Please explain this sentence, with “front and center” in particular: Quality control is the front and center of the meeting today.
Quality control is the most prominent talking point in the meeting.
Other issues may also be discussed, but quality control takes center stage, so to speak. It is the main point of discussion.
That’s what front and center means. Front, as in forefront, like the vanguard leading an attack.
Center is easier to explain. It’s the middle point, hence the focus and often the most important. For example, since today’s meeting mainly addresses the issue of quality control, people of that department will be the center of attention, drawing scrutiny. In other words, they probably will have to answer a lot of questions.
“Front” and “center” means the same thing, actually. They both refer to the most conspicuous position. The question arises, if so, do we sound repetitive by using front and center?
Yes, we do, but “front and center” is a fixed phrase and is widely in use and therefore perfectly acceptable. Originally, this expression comes from the army. Whenever someone from the ranks is asked to talk to the officer, he’s ordered to step forward and move to the “front and center” of the lineup, facing the presiding officer.
Hence, by extension and as an idiom, if someone or something is considered “front and center”, they occupy the most conspicuous and prominent position.
All right. Here are media examples of “front and center”:
1. By putting himself front and center of the growing divide between the Republican White House and Republican Congress, Sen. John McCain, R-Ariz., sent a powerful message to the president early Friday morning: It takes allies to get anything done in this town.
On Tuesday, Republicans cheered their Arizona senator when he swooped in and kept their hopes of passing an Obamacare repeal alive. But by the wee hours of Friday, it was Democrats who wanted to hug the war hero for voting with them to keep the Affordable Care Act on the books and defeat the last Republican plan standing, known as the “skinny” repeal. In a blink, President Donald Trump’s tweets about McCain moved from appreciation to anger.
Governing is hard. It is always easier to unite a party in opposition than it is to get everyone to agree on what should be the law of the land. The president this morning argued that Senate leadership should change the rules, but lowering the threshold to 51 votes on non-budget bills would not have helped them when they could not get 50 Republican senators to stand together. Instead, looking in the mirror and acknowledging the vast differences in opinions in their ranks might be necessary if Republicans hope to pass any legislation down the road. That, and maybe working across the aisle.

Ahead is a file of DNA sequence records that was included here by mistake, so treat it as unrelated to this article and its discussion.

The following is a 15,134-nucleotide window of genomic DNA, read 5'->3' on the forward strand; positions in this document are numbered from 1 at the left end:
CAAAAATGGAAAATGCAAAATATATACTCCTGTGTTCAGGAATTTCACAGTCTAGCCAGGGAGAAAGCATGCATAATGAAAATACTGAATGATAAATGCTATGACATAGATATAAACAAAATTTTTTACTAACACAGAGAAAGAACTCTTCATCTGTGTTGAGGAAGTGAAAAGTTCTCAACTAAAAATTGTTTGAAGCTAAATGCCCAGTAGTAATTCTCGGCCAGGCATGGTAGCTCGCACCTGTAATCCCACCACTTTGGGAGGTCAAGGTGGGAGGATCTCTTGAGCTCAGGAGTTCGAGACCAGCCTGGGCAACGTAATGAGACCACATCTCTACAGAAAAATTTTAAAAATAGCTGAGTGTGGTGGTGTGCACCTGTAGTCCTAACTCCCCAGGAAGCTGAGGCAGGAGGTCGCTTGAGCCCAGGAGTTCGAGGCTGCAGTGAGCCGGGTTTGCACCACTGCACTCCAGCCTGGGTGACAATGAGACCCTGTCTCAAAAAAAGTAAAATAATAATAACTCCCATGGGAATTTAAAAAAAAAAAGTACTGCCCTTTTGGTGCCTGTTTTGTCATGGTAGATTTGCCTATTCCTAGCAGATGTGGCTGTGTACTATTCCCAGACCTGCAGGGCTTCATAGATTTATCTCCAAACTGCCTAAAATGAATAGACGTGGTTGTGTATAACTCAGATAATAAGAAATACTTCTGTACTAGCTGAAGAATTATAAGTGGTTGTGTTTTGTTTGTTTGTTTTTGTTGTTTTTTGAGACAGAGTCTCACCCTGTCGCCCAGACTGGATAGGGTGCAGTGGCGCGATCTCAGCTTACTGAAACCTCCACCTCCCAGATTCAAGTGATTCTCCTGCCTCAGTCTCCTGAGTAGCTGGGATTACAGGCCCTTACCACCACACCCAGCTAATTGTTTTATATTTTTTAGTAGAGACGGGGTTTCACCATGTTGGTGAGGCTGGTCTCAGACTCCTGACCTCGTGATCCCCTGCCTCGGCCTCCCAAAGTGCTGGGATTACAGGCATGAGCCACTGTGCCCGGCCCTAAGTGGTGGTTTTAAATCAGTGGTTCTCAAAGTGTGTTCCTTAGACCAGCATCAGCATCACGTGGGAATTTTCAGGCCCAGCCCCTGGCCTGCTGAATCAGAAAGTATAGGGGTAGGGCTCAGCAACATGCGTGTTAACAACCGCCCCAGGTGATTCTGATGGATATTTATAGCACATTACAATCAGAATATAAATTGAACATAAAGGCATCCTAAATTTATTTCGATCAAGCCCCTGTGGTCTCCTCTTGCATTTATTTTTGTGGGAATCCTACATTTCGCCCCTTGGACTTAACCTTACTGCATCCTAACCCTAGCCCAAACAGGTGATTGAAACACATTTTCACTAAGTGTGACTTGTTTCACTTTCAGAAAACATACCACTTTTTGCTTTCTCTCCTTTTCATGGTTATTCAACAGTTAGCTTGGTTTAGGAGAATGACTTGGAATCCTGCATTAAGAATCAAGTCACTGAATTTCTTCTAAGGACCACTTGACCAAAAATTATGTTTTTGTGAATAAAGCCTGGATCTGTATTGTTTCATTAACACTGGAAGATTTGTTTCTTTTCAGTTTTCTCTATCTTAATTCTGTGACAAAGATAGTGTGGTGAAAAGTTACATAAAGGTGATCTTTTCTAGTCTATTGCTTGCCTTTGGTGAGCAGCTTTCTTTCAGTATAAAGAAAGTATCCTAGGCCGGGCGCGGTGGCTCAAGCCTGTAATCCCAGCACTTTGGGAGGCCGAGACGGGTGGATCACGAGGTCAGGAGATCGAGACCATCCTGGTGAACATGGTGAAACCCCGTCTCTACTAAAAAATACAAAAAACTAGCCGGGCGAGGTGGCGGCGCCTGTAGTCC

McCain has not been a health care champion, but his move means he will likely get his bigger wish: a return to more regular order. Boring or sheepish as it sounds, committee work, incremental legislation and even bipartisanship might be more of what’s in store.
- ANALYSIS: Front and center, McCain shows the power of allies in DC, ABCNews.com, July 29, 2017.
2. IRELAND’S EUROPEAN COMMISSIONER Mairead McGuinness has said she hopes Northern Ireland will be “front and centre” in the race to replace Boris Johnson as UK prime minister.
Nine Conservative MPs have announced their bid to replace Boris Johnson, but none have diverged from the party’s stance on overriding the Northern Ireland Protocol through a bill which is currently before the House of Commons.
Speaking on RTÉ News at One, McGuinness said: “What has been difficult for us to understand is this idea that unilateral action will solve those difficulties with the legislation that is halfway through the process in the House of Commons.
”But we will be looking to see what comes of the change at leadership level in the Conservative party.
“I hope that Northern Ireland will be front and center of the election campaign in the Conservative party, to good effect – in other words, that there will be an understanding of the benefits that accrue to Northern Ireland, by its access to the single market.”
Sinn Féin leader Mary Lou McDonald has said she does not believe a “sea change” on the Protocol would come with a new Prime Minister.
Speaking on Newstalk this morning, McDonald said: “I’m not one bit naive about the Tories … Are the Tories going to change their mind as regards Ireland? Do leopards change their spots?”
But she said “this could prove to be a moment where things are at least partially reset”, with “big diplomatic pressure” from Ireland and elsewhere.
“The Irish state needs to leverage all of the diplomatic clout that it has.”
- Northern Ireland should be ‘front and centre’ of Tory leadership race, says McGuinness, TheJournal.ie, July 10, 2022.
3. It’s August now, and even weeks after Kevin Durant’s trade request, the Brooklyn Nets remain at the front and center of the 2022 offseason.
Under normal circumstances, teams around the league would be lining up to pursue a player like Durant, but there is widespread pessimism that a deal will get done for him this summer.
In a recent article, Ian Begley of SNY described the situation as he shed some light on why some believe the KD sweepstakes are at a dead end.
Late last month, multiple people familiar with the Nets’ Kevin Durant talks were pessimistic about the possibility of a deal getting done in the near future.
Part of the pessimism stemmed from the idea that, as of last month, there was little appetite in the market for teams to serve as a third or fourth team to facilitate a Durant trade.
- NBA Insider Says Teams Are ‘Pessimistic’ About Kevin Durant Trade, ProSportsDaily.com, August 4, 2022.
About the author:
Zhang Xin is Trainer at chinadaily.com.cn. He has been with China Daily since 1988, when he graduated from Beijing Foreign Studies University. Write him at: email@example.com, or raise a question for potential use in a future column.